Anna Wintour’s biographer says the Vogue editor-in-chief and Met Gala host is nothing like The Devil Wears Prada character based on her
- Only one other book has ever been written about Wintour, Vogue editor-in-chief and the most powerful person in fashion, if you discount The Devil Wears Prada
- Amy Odell, who interviewed more than 250 people for Anna: The Biography, reveals a determined leader and loving mother who sees her philanthropy as her legacy
Anna Wintour, the legendary editor-in-chief of American Vogue, is the most powerful person in fashion. She has been at the helm of the magazine since 1988, and in 2012 was appointed artistic director of Condé Nast, the publisher of Vogue and other glossy magazines such as Vanity Fair and GQ.
Anna: The Biography, written by journalist and author Amy Odell, charts the rise of the British-born editor, who still exerts outsize influence on fashion and beyond after more than three decades at the top.
The book that the film is based upon, written by Wintour’s former assistant Lauren Weisberger, has become a cult classic and one of the things that cemented Wintour’s fame as a global figure.
“If you want to know who that character in The Devil Wears Prada really is you should read this book,” says Odell in a recent interview from her home in Westchester County, outside New York. “[The Devil Wears Prada] is a pretty one-dimensional view of Anna. I was surprised to hear some of the ways in which she is that Meryl Streep character and the ways she isn’t.”
Played by Streep, icy editor Miranda Priestly doesn’t think twice about flinging her coat at her assistants without even acknowledging them.
Wintour didn’t speak with the author, but when she got wind that a book about her was in the works, she asked her team to send Odell a list of names to interview, allowing people who had been wary of speaking to the author and “had hung up on her” to talk freely.
But what makes Wintour worthy of the biography treatment and why is everyone in fashion so obsessed with her? According to Odell, it’s her incredible success.
“She’s also been someone who is widely considered the most powerful person in fashion probably for that whole time. That said, she’s in this very public position but has remained an enigma. It’s what has made her so fascinating.”
She has transformed the role of an editor into that of a full-fledged CEO, and her power shows no signs of abating in spite of the dramatic changes the media industry has undergone in the past three decades.
“Going into the book in 2018, I was under the impression that her power had weakened for various reasons, one being that in the ’80s and ’90s, when she started at Vogue, if you wanted to know what was going on in fashion as a consumer you had to look at Vogue; today you don’t at all,” says Odell.
“But while writing the book I learned that many people are very loyal to her and do like her – which is not to say that her mistakes are ignored or glossed over.”
Some of those mistakes came to the fore in the summer of 2020, when Wintour, like other Americans, had an awakening to racism after the killing of black man George Floyd by a white police officer in Minneapolis, Minnesota.
“As the editor-in-chief of Vogue, she has a responsibility to be attuned to these issues,” says Odell, who recalls how Wintour sent a memo to her staff apologising for the lack of diversity in the pages of Vogue and among her team during her editorship.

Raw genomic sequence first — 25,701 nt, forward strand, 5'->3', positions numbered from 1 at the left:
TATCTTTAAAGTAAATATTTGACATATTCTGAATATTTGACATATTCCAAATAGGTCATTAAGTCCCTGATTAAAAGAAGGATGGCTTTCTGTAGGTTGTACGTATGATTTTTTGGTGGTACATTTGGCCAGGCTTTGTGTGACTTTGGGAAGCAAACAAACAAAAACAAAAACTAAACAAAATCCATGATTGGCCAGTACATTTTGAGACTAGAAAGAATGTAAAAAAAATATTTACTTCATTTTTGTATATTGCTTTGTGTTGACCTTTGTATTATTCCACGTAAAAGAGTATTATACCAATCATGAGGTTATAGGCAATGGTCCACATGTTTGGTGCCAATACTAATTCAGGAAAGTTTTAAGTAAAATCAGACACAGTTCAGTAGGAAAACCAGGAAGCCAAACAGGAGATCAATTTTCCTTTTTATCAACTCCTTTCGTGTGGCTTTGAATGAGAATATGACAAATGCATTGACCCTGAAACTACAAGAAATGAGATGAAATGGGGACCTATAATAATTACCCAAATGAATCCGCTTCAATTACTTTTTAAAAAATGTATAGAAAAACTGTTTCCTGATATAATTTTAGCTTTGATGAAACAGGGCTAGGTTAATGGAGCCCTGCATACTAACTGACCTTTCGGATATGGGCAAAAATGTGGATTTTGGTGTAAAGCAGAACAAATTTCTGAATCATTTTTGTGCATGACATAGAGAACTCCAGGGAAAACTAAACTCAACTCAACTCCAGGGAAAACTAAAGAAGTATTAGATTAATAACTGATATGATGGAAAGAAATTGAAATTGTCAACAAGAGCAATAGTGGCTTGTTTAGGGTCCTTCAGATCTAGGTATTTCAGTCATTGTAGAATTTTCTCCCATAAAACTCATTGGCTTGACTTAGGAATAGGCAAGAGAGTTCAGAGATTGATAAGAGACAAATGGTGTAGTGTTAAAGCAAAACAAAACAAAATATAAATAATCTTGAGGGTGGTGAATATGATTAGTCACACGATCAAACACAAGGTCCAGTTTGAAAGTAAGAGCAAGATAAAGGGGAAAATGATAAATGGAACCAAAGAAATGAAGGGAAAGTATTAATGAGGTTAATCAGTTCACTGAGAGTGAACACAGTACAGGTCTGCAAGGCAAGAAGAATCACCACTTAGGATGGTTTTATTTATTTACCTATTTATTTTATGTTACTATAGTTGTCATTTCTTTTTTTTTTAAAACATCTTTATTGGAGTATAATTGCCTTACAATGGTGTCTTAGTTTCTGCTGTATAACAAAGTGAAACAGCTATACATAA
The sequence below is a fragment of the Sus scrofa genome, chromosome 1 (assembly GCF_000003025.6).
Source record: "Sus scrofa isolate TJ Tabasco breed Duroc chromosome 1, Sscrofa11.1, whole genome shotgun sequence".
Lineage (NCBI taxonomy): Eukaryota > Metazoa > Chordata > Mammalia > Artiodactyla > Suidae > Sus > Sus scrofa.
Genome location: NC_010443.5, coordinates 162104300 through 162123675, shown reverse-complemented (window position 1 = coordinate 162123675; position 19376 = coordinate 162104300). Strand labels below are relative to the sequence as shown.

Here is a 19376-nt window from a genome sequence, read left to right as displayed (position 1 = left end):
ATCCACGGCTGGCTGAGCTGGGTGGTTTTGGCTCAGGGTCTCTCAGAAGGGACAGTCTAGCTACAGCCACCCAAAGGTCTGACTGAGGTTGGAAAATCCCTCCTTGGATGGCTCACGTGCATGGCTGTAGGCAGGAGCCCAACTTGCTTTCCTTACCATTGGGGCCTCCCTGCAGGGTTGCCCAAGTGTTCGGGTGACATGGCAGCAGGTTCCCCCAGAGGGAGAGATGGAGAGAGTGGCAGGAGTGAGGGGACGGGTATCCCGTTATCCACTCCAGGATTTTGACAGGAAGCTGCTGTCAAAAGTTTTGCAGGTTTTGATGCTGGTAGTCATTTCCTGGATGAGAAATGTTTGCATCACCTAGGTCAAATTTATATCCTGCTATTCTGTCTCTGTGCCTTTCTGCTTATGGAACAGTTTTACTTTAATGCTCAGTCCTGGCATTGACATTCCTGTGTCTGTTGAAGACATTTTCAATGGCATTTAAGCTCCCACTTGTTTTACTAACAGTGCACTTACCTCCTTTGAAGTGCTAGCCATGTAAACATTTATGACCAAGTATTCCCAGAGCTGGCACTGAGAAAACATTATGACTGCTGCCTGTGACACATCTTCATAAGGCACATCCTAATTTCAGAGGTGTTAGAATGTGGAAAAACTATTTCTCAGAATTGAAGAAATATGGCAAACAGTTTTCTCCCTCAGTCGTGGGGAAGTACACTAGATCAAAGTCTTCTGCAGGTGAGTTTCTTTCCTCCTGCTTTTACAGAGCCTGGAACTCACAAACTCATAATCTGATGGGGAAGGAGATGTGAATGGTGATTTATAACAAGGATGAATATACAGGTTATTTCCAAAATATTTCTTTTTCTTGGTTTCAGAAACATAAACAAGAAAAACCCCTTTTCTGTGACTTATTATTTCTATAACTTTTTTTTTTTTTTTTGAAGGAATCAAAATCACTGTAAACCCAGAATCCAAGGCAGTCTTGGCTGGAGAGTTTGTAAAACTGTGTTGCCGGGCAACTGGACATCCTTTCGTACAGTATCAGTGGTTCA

Odell brings the enigmatic Wintour to life when she writes about her early days in London, highlighting the influence that her father, Charles Wintour, who was editor-in-chief of the newspaper Evening Standard in London, had on her career.
Her portrayal of Wintour, who was famously dubbed “Nuclear Wintour’’ by the British press during her short-lived tenure as editor-in-chief of British Vogue (“Wintour of Our Discontent”, another headline read), reveals a determined and tenacious leader but also a loving mother and loyal friend.
“I was surprised that she wants her legacy to be as a philanthropist versus a magazine editor, and that she takes her dog out in the middle of the night if he has to pee, or that she changes her grandchildren’s diapers,” says Odell.
“And her Mastic life, this large estate, where she walks through every weekend and looks at all the plants.” (Mastic is a town in Long Island, New York, where Wintour has a country home.)
While fashion insiders are going to devour Anna and will relate to a lot of it even if they’ve never met or interacted with its subject – everyone in the industry has a very strong opinion on her – the book is not just for fashion aficionados or professionals.
Odell refers to it as a “business book” and, in many ways, she is not far off the mark.
“Her strength is that she can operate very well in a corporate environment like Condé Nast and can also understand and talk to the creatives in the business,” says Odell.
“In publishing, there’s that tension between the creative side and the business side and she sits between the two very easily. Anyone in business who has to deal with creatives is going to want to read this book and see how she does it.”
On the whole, though, Anna is an enjoyable and lighthearted read that contributes to the myth and lore surrounding the larger-than-life figure that Wintour has become.
The very scrutinised editor has no plans to write a memoir, according to the friends that Odell has spoken to, and there’s no indication of her stepping down from her perch atop the fashion industry any time soon – no matter what various media outlets say.
“Her success is why people are so fixated on when she’s going to leave and what’s going to happen next,” says Odell. “If she hadn’t been so successful, would people care so much? [When she leaves it] is going to be a big turning point in fashion and media.”
Anna: The Biography is published by Gallery Books, a division of Simon & Schuster.